Salango has proposed a loan forgiveness program for the state’s small businesses and to encourage small-business establishment and growth and reorganizing the state’s Economic Development Office to sort the state into regions and provide programs and job training relevant to the needs of each region.
Kolenich was hesitant to criticize the governor, saying she is “a person before a politician” and tries to avoid criticizing other people.
West Virginia has for too long bent over backward trying to cater to corporations with the hopes of attracting business here, which she said is a strategy that historically has not played out well for the state, Kolenich said.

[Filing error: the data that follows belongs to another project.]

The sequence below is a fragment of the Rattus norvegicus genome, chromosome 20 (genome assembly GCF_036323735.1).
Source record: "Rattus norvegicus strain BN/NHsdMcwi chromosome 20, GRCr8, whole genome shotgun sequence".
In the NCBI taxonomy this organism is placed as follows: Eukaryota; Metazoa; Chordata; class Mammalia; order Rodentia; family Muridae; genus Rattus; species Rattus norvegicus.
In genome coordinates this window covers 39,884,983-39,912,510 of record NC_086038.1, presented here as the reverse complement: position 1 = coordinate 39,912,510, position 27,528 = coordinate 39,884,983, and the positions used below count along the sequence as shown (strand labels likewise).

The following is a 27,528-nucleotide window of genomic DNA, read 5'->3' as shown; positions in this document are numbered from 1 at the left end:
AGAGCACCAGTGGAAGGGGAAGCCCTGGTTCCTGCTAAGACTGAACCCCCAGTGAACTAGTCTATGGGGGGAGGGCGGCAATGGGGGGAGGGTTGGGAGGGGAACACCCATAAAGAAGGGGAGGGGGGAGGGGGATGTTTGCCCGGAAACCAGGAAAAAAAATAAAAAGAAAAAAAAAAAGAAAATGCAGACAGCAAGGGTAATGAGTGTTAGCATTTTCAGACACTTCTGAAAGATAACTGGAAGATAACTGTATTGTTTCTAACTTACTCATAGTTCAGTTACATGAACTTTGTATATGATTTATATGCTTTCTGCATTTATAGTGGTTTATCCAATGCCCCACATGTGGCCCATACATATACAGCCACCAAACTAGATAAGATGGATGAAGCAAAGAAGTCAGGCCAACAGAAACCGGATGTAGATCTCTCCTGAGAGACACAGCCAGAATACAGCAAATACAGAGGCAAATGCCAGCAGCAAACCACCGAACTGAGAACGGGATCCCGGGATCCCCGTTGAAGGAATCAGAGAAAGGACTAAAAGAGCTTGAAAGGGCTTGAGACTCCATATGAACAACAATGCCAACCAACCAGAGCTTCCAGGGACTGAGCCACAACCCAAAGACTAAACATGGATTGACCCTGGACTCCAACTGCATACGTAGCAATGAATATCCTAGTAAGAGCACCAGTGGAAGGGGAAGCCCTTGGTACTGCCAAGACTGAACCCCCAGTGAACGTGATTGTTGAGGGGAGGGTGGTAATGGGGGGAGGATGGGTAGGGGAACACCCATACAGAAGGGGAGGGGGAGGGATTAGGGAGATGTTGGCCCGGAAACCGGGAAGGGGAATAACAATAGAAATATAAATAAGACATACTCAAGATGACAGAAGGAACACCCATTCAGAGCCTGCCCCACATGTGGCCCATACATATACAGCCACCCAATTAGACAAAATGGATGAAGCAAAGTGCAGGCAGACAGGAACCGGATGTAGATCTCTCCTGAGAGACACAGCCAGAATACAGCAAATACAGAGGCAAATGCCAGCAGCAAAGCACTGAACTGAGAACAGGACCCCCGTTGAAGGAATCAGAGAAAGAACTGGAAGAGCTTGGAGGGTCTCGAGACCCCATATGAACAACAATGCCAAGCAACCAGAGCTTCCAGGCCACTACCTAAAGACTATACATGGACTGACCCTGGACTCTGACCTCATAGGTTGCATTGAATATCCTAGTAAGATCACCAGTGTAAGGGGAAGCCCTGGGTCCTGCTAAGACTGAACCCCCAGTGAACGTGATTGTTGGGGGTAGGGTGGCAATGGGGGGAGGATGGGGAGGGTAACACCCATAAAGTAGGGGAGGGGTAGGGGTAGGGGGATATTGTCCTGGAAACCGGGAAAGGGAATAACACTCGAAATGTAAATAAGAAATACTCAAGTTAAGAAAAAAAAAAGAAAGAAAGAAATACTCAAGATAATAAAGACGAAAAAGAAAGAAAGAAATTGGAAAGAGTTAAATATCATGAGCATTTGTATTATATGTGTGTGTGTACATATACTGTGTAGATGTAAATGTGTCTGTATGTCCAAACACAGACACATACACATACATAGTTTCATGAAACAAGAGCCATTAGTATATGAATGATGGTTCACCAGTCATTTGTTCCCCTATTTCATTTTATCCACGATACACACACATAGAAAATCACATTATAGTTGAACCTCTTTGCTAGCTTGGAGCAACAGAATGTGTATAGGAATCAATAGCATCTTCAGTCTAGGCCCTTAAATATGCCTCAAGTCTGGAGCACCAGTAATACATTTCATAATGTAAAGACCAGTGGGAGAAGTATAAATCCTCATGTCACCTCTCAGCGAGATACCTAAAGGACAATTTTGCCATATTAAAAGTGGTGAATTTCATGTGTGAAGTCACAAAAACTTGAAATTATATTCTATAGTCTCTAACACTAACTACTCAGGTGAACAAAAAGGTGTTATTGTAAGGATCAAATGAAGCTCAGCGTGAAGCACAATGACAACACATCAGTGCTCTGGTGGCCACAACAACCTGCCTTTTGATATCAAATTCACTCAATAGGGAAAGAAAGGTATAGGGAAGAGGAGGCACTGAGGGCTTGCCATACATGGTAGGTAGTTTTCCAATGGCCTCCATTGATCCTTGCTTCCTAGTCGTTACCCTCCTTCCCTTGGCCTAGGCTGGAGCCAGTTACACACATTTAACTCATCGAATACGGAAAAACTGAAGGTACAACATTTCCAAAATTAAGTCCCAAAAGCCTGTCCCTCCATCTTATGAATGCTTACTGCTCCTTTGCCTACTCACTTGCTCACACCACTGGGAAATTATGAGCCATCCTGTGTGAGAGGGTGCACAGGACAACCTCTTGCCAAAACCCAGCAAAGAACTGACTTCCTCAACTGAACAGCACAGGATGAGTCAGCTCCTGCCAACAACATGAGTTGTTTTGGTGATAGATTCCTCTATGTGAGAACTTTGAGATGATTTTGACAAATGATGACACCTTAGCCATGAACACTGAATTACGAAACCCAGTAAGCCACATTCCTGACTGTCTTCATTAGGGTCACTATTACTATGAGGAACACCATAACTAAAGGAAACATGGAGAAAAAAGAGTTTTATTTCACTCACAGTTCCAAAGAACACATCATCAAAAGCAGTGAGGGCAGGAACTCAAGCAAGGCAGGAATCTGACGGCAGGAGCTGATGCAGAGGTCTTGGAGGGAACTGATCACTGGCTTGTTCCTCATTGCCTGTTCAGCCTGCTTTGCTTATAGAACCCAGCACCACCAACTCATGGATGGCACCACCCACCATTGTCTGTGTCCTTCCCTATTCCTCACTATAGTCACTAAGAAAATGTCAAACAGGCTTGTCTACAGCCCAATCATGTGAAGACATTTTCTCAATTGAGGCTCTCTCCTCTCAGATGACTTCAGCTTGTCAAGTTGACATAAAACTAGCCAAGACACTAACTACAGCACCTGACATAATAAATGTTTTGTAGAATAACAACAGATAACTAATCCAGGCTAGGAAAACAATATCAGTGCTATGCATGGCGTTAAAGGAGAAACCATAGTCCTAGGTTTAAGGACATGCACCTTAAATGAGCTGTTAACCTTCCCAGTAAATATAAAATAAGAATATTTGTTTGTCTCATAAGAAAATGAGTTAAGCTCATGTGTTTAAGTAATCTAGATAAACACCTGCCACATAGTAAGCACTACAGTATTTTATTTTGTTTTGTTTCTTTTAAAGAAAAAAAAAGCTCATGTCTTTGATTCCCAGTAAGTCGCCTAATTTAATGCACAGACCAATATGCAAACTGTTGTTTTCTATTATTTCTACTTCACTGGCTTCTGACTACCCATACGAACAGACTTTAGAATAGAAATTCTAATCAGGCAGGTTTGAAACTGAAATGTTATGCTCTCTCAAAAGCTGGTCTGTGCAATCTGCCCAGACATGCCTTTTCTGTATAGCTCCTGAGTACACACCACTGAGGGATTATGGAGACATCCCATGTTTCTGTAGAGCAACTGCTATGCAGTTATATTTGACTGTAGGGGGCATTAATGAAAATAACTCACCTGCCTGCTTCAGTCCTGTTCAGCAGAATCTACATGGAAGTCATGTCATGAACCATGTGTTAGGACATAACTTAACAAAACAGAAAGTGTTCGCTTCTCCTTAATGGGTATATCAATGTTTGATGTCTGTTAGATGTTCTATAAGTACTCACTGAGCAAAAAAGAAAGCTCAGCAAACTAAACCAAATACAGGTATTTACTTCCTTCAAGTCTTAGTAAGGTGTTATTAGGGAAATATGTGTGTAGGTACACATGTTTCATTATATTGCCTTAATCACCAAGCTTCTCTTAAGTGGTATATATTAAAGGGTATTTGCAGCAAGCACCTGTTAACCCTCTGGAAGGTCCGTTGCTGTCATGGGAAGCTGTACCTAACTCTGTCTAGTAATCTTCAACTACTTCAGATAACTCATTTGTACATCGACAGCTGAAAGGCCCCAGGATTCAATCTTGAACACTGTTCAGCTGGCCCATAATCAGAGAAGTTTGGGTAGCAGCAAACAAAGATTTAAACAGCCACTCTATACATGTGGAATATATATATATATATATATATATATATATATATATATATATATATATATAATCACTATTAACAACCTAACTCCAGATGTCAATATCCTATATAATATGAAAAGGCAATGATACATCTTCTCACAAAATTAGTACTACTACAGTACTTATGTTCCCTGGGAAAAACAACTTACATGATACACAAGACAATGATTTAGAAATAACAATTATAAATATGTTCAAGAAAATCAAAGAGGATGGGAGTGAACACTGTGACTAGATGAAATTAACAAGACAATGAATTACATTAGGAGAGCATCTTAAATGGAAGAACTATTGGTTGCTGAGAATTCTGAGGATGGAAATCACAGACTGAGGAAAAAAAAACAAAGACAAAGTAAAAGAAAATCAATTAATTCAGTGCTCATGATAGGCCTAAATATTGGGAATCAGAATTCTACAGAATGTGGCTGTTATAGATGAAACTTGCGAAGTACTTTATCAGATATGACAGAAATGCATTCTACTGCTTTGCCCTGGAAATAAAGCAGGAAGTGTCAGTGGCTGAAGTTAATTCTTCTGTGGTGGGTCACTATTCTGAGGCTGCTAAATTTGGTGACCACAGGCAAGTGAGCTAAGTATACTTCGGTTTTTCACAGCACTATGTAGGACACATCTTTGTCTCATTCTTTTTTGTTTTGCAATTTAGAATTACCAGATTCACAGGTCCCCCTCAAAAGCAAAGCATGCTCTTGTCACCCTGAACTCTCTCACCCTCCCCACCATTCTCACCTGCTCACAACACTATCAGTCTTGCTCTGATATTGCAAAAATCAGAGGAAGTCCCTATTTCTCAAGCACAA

“I don’t think that we are going to attract these large international corporations to locate and open up headquarters here in West Virginia,” Kolenich said. “We’ve been trying that forever, and we know, based on the Atlantic Coast Pipeline getting bailed on, we know what happens when we sell our souls to these companies and offer them special deals to come to West Virginia. Most of the time, it blows up in our face.”
In addition to broadband, Kolenich said West Virginia needs to focus on highlighting its attributes — small, historically preserved towns among the mountains — and make it easier for businesses to operate.
“There’s so much regulation and licensing-type requirements in West Virginia that it makes it difficult for business to operate,” Kolenich said. “I’m not talking about the types that promote safety. Allowing businesses in West Virginia to thrive by eliminating those unnecessary licensing and regulation requirements will cause economic development, which will then get the attention of some of these out-of-state businesses, which will cause them to want to come here.”